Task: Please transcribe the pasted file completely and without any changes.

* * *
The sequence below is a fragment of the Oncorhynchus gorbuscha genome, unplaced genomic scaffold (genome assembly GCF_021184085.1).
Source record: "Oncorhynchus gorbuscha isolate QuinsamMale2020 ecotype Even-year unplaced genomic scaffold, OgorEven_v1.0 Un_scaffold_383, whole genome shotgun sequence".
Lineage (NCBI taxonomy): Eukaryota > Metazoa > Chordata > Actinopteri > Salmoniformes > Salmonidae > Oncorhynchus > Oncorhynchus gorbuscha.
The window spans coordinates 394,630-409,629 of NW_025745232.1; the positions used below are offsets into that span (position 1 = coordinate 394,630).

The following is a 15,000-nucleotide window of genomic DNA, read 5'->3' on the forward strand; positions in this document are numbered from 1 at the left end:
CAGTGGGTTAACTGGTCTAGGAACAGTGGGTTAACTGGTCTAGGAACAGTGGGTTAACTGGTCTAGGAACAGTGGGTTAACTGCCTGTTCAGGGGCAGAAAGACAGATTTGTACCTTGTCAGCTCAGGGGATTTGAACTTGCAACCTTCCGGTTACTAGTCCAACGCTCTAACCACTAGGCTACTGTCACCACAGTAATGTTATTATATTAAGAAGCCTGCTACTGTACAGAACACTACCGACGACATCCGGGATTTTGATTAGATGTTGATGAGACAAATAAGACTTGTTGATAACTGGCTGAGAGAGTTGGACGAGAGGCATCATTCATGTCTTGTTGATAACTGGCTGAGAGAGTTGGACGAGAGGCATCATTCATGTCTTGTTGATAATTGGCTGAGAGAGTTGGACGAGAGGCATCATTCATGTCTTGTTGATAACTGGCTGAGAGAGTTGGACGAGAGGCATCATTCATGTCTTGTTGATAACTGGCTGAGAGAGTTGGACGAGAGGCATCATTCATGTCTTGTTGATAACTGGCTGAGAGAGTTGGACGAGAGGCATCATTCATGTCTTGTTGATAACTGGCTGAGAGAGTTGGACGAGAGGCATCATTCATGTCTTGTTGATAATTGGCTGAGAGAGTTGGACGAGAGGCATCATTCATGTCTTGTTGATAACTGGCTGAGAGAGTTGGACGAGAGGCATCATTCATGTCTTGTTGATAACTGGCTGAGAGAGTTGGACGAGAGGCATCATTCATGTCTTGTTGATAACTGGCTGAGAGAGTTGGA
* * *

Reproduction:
The sequence below is a fragment of the Oncorhynchus gorbuscha genome, unplaced genomic scaffold (genome assembly GCF_021184085.1).
Source record: "Oncorhynchus gorbuscha isolate QuinsamMale2020 ecotype Even-year unplaced genomic scaffold, OgorEven_v1.0 Un_scaffold_383, whole genome shotgun sequence".
Lineage (NCBI taxonomy): Eukaryota > Metazoa > Chordata > Actinopteri > Salmoniformes > Salmonidae > Oncorhynchus > Oncorhynchus gorbuscha.
The window spans coordinates 394,630-409,629 of NW_025745232.1; the positions used below are offsets into that span (position 1 = coordinate 394,630).

The following is a 15,000-nucleotide window of genomic DNA, read 5'->3' on the forward strand; positions in this document are numbered from 1 at the left end:
CAGTGGGTTAACTGGTCTAGGAACAGTGGGTTAACTGGTCTAGGAACAGTGGGTTAACTGGTCTAGGAACAGTGGGTTAACTGCCTGTTCAGGGGCAGAAAGACAGATTTGTACCTTGTCAGCTCAGGGGATTTGAACTTGCAACCTTCCGGTTACTAGTCCAACGCTCTAACCACTAGGCTACTGTCACCACAGTAATGTTATTATATTAAGAAGCCTGCTACTGTACAGAACACTACCGACGACATCCGGGATTTTGATTAGATGTTGATGAGACAAATAAGACTTGTTGATAACTGGCTGAGAGAGTTGGACGAGAGGCATCATTCATGTCTTGTTGATAACTGGCTGAGAGAGTTGGACGAGAGGCATCATTCATGTCTTGTTGATAATTGGCTGAGAGAGTTGGACGAGAGGCATCATTCATGTCTTGTTGATAACTGGCTGAGAGAGTTGGACGAGAGGCATCATTCATGTCTTGTTGATAACTGGCTGAGAGAGTTGGACGAGAGGCATCATTCATGTCTTGTTGATAACTGGCTGAGAGAGTTGGACGAGAGGCATCATTCATGTCTTGTTGATAACTGGCTGAGAGAGTTGGACGAGAGGCATCATTCATGTCTTGTTGATAATTGGCTGAGAGAGTTGGACGAGAGGCATCATTCATGTCTTGTTGATAACTGGCTGAGAGAGTTGGACGAGAGGCATCATTCATGTCTTGTTGATAACTGGCTGAGAGAGTTGGACGAGAGGCATCATTCATGTCTTGTTGATAACTGGCTGAGAGAGTTGGA